For some reason, most plans charge a higher co-pay for outpatient surgery at a hospital and substantially less at a stand-alone day surgery facility.

All plans discourage trips to hospital emergency rooms (ERs). In lieu of running to the ER, plans promote use of urgent care clinics. Some plans have a $0 co-pay for visits to clinics while requiring an $80 (or more) co-pay for ER visits.

On the other hand, if the ER visit ends up with an admission to the hospital, the ER co-pay is waived, so any “life-threatening” issues still should be taken to the ER.

Ambulance co-pays also vary widely by plan.

Some plans offer an Over-the-Counter (OTC) medicine benefit. For 2017, one plan offered to pay up to $45-a-month for OTC products. The same plan for 2018 is offering $25 for three months , the suggestion is that Medicare Advantage and Supplement plans are “bleeding money” and looking for ways to reduce costs.

Insurance, even Medicare Advantage and Supplement plans, is a profit centered business, ergo the number of local and national (e.g., Aetna, Blue Cross, Humana, United Healthcare) insurers are aggressively seeking new members (customers).

A quick comment on referrals. Most Advantage plans now require PCPs to refer patients to specialists. In my opinion, this is a good thing. The PCP is the patient’s primary medical contact. It is for the patient’s benefit that the PCP knows what a specialist ordered — especially medications — so assure that there are no contra-indications. (Actually, when it comes to drug interactions, the pharmacist is the best source of information.)


Advantage or Supplement plan


Many — most — Advantage plans are zero EXTRA cost — they are not “free” or “no cost” since the customer still must pay the monthly Medicare fee. All Medicare Supplement plans have a “supplemental” fee.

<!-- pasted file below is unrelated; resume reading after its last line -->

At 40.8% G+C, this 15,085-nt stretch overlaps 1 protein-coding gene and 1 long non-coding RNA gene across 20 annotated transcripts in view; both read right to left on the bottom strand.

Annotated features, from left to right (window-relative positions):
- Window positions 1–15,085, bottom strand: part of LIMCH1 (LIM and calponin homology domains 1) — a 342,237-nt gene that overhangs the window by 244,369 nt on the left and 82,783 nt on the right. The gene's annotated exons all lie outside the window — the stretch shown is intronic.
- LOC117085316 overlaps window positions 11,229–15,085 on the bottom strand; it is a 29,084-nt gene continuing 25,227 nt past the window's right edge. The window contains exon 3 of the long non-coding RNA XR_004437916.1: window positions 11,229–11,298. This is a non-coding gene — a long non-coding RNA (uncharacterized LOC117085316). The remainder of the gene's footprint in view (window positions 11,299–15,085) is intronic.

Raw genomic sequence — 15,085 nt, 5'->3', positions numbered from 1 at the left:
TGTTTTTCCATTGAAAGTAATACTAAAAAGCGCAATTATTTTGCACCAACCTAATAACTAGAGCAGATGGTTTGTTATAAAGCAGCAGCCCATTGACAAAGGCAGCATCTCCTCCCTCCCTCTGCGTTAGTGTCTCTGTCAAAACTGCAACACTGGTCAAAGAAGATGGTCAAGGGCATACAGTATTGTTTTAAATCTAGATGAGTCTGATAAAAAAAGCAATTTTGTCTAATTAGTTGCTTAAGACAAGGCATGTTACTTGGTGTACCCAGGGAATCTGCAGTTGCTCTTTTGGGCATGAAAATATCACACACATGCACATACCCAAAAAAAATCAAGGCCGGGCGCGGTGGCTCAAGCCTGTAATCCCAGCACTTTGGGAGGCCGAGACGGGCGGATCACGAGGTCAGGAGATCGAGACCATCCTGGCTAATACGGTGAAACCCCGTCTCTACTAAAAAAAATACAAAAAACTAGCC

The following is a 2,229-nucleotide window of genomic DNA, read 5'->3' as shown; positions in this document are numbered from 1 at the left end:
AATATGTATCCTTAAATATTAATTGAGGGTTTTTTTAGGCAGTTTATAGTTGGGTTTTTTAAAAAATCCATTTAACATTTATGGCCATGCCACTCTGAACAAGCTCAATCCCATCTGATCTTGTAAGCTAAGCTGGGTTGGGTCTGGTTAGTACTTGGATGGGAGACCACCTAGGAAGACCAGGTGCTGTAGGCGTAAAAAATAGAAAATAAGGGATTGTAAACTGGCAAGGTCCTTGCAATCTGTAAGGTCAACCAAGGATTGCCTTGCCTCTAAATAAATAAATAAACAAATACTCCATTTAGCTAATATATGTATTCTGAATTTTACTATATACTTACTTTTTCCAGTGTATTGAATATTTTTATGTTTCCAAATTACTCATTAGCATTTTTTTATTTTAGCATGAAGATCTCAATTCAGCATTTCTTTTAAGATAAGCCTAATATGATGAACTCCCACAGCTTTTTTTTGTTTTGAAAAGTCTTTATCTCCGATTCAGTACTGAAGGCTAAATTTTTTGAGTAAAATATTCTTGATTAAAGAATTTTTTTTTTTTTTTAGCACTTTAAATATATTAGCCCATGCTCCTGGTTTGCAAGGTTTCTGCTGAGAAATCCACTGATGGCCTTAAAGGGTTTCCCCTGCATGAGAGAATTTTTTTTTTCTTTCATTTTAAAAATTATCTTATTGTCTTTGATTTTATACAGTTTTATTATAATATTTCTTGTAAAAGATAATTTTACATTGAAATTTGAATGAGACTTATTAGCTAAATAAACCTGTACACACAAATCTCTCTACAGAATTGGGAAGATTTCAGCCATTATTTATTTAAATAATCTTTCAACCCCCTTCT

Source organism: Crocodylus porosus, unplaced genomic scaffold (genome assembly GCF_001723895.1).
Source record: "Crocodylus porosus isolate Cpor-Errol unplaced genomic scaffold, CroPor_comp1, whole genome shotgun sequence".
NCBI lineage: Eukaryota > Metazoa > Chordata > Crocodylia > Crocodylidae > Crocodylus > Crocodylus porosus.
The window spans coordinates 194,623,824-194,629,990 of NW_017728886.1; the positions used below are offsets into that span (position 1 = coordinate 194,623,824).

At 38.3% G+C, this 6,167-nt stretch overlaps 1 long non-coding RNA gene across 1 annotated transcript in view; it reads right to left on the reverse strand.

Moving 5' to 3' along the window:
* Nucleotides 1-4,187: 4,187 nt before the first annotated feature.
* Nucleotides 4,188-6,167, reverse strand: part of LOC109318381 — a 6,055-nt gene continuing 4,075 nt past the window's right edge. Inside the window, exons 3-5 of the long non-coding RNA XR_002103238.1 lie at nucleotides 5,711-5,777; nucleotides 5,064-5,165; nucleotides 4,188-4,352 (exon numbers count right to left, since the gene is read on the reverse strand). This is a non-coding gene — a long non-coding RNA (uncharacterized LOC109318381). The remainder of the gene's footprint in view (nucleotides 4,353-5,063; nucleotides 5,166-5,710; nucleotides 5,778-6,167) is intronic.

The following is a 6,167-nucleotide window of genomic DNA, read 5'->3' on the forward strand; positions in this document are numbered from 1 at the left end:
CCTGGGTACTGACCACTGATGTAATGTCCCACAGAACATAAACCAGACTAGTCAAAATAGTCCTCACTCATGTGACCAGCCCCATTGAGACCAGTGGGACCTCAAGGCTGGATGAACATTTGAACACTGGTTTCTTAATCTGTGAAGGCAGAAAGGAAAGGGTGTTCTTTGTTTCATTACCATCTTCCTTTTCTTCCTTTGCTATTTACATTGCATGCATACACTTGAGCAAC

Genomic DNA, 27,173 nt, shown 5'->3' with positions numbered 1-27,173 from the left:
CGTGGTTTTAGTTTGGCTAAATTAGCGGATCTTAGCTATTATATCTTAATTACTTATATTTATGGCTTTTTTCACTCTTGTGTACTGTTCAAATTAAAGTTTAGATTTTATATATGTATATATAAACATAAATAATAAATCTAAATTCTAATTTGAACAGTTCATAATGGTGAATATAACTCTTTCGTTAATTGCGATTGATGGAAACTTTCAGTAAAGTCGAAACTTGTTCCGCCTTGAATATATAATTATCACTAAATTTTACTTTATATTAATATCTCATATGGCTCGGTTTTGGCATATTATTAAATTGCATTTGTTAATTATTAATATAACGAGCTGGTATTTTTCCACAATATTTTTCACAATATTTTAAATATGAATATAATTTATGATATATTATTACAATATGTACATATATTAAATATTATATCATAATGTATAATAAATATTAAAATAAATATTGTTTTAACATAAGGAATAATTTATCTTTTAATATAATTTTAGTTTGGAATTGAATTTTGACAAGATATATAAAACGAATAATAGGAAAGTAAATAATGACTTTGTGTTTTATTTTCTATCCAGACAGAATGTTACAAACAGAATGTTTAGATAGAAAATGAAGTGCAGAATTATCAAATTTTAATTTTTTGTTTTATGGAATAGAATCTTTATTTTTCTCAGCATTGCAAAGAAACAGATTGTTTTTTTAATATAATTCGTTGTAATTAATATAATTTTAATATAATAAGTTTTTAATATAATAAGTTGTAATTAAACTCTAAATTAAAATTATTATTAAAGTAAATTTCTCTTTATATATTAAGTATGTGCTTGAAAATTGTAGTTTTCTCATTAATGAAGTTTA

(Supplement plans also are called “Medigap” plans.)

Some plans, such as UnitedHealthcare’s AARP Supplemental plans, require membership in the related organization (e.g. AARP).

According to Mediare.gov3, Every Medigap policy must follow federal and state laws designed to protect you, and it must be clearly identified as "Medicare Supplement Insurance." Insurance companies can sell you only a "standardized" policy identified in most states by letters.

All policies offer the same basic benefits but some offer additional benefits, so you can choose which one meets your needs..

Each insurance company decides which Medigap policies it wants to sell, although state laws might affect which ones they offer. Insurance companies that sell Medigap policies:

  • Don't have to offer every Medigap plan
  • Must offer Medigap Plan A if they offer any Medigap policy
  • Must also offer Plan C or Plan F if they offer any plan

The Medicare.gov site has an internal link to a list of Supplement plans by ZIP code and by cost, along with a list of companies offering each plan type.4


CAUTIONARY NOTE: The most reliable sources for Medicare Advantage and Supplement plans is Medicare.gov. Some commercial (not “.gov”) sites fail to include all available plans since not all insurers are willing to pay to be listed. Medicare.gov lists ALL plans available in a particular ZIP code.

Medicare Resources

1. Advantage: http://tinyurl.com/opgeeqz

2. Available plans: http://tinyurl.com/2c6o5fh

3. Supplement: http://tinyurl.com/h5vfups

4. Compare plans: http://tinyurl.com/y8ooewmj


PLAGIARISM is the act of appropriating the literary composition of another, or parts or passages of his writings, or the ideas or language of the same, and passing them off as the product of one’s own mind.